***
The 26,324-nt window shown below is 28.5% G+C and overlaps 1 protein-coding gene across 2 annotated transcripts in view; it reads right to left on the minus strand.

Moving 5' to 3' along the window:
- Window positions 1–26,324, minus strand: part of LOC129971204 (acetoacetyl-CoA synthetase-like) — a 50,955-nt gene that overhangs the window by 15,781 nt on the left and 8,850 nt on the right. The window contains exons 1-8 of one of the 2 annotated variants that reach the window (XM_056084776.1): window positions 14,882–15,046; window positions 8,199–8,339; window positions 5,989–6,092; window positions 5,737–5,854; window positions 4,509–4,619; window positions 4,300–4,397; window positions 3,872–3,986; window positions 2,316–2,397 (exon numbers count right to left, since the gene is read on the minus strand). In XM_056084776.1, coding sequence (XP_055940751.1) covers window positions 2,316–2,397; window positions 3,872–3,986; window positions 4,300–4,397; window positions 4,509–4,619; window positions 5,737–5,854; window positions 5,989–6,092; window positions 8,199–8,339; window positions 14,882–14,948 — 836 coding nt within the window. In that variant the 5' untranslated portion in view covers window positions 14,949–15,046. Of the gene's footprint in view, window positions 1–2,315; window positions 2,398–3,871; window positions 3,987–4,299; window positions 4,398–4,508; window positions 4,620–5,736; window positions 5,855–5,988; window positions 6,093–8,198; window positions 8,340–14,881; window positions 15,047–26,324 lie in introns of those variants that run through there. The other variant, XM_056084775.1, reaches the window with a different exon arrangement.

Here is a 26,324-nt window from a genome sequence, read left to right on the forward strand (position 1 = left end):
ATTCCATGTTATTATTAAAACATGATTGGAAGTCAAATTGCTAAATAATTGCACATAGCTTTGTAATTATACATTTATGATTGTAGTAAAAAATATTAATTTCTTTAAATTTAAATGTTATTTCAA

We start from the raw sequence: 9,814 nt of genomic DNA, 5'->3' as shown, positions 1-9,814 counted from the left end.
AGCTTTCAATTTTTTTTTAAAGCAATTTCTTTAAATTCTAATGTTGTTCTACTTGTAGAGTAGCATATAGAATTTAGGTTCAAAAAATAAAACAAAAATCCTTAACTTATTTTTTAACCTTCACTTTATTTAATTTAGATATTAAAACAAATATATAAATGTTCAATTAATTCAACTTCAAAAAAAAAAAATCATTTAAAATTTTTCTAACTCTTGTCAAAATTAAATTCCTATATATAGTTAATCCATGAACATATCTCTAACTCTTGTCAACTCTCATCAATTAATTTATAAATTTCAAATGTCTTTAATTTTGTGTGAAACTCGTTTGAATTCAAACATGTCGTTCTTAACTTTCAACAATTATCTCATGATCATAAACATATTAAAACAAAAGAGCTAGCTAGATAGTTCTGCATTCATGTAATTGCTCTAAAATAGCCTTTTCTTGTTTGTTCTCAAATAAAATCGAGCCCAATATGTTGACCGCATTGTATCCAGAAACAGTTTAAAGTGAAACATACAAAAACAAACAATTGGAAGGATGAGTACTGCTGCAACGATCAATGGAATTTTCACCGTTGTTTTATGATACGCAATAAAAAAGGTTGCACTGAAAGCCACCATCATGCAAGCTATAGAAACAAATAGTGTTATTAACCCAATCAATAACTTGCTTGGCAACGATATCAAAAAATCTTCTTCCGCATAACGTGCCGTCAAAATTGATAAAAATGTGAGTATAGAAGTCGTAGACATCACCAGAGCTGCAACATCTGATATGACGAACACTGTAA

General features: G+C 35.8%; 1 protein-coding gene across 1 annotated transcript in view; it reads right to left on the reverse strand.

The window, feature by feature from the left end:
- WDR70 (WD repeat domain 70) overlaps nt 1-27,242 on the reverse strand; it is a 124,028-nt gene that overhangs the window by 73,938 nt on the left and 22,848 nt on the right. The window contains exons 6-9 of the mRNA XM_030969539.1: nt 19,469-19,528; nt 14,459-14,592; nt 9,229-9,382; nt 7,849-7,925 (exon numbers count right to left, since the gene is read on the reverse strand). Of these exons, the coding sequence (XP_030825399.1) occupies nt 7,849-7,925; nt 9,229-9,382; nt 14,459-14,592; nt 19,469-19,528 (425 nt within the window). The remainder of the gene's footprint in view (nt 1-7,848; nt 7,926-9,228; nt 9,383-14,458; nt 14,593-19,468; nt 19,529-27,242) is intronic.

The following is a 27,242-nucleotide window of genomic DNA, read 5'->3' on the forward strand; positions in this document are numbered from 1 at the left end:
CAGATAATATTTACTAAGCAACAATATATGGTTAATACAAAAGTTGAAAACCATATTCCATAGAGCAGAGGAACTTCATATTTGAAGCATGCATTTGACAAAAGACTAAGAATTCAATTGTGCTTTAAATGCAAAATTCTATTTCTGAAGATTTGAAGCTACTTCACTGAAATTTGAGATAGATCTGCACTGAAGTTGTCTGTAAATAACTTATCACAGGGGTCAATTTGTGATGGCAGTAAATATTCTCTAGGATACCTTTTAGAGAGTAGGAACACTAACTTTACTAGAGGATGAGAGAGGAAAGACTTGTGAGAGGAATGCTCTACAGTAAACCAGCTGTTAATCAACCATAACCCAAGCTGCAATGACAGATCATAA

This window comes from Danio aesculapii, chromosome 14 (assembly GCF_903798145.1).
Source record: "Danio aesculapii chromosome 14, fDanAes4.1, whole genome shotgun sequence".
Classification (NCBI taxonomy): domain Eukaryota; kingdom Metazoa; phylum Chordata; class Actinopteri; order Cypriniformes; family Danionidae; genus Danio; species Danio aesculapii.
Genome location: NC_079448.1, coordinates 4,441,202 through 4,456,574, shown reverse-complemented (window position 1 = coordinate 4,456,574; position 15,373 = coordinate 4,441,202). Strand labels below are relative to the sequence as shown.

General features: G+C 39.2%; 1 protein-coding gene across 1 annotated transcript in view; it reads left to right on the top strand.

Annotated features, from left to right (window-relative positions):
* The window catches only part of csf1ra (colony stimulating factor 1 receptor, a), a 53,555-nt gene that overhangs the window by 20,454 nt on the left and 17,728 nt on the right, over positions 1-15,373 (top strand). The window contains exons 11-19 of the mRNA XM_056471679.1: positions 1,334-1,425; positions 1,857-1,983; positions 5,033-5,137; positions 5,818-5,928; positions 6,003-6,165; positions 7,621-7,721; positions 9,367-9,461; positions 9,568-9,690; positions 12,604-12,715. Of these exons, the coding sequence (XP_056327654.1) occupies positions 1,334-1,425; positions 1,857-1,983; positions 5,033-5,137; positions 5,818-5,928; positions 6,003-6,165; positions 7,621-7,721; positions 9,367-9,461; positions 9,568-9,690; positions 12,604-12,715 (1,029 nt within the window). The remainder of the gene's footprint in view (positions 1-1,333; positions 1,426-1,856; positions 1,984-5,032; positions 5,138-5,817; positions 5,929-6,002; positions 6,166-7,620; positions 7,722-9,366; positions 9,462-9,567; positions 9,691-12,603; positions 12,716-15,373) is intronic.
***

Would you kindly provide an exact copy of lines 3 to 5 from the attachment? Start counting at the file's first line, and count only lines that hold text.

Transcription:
- Window positions 1–26,324, minus strand: part of LOC129971204 (acetoacetyl-CoA synthetase-like) — a 50,955-nt gene that overhangs the window by 15,781 nt on the left and 8,850 nt on the right. The window contains exons 1-8 of one of the 2 annotated variants that reach the window (XM_056084776.1): window positions 14,882–15,046; window positions 8,199–8,339; window positions 5,989–6,092; window positions 5,737–5,854; window positions 4,509–4,619; window positions 4,300–4,397; window positions 3,872–3,986; window positions 2,316–2,397 (exon numbers count right to left, since the gene is read on the minus strand). In XM_056084776.1, coding sequence (XP_055940751.1) covers window positions 2,316–2,397; window positions 3,872–3,986; window positions 4,300–4,397; window positions 4,509–4,619; window positions 5,737–5,854; window positions 5,989–6,092; window positions 8,199–8,339; window positions 14,882–14,948 — 836 coding nt within the window. In that variant the 5' untranslated portion in view covers window positions 14,949–15,046. Of the gene's footprint in view, window positions 1–2,315; window positions 2,398–3,871; window positions 3,987–4,299; window positions 4,398–4,508; window positions 4,620–5,736; window positions 5,855–5,988; window positions 6,093–8,198; window positions 8,340–14,881; window positions 15,047–26,324 lie in introns of those variants that run through there. The other variant, XM_056084775.1, reaches the window with a different exon arrangement.

Here is a 26,324-nt window from a genome sequence, read left to right on the forward strand (position 1 = left end):
ATTCCATGTTATTATTAAAACATGATTGGAAGTCAAATTGCTAAATAATTGCACATAGCTTTGTAATTATACATTTATGATTGTAGTAAAAAATATTAATTTCTTTAAATTTAAATGTTATTTCAA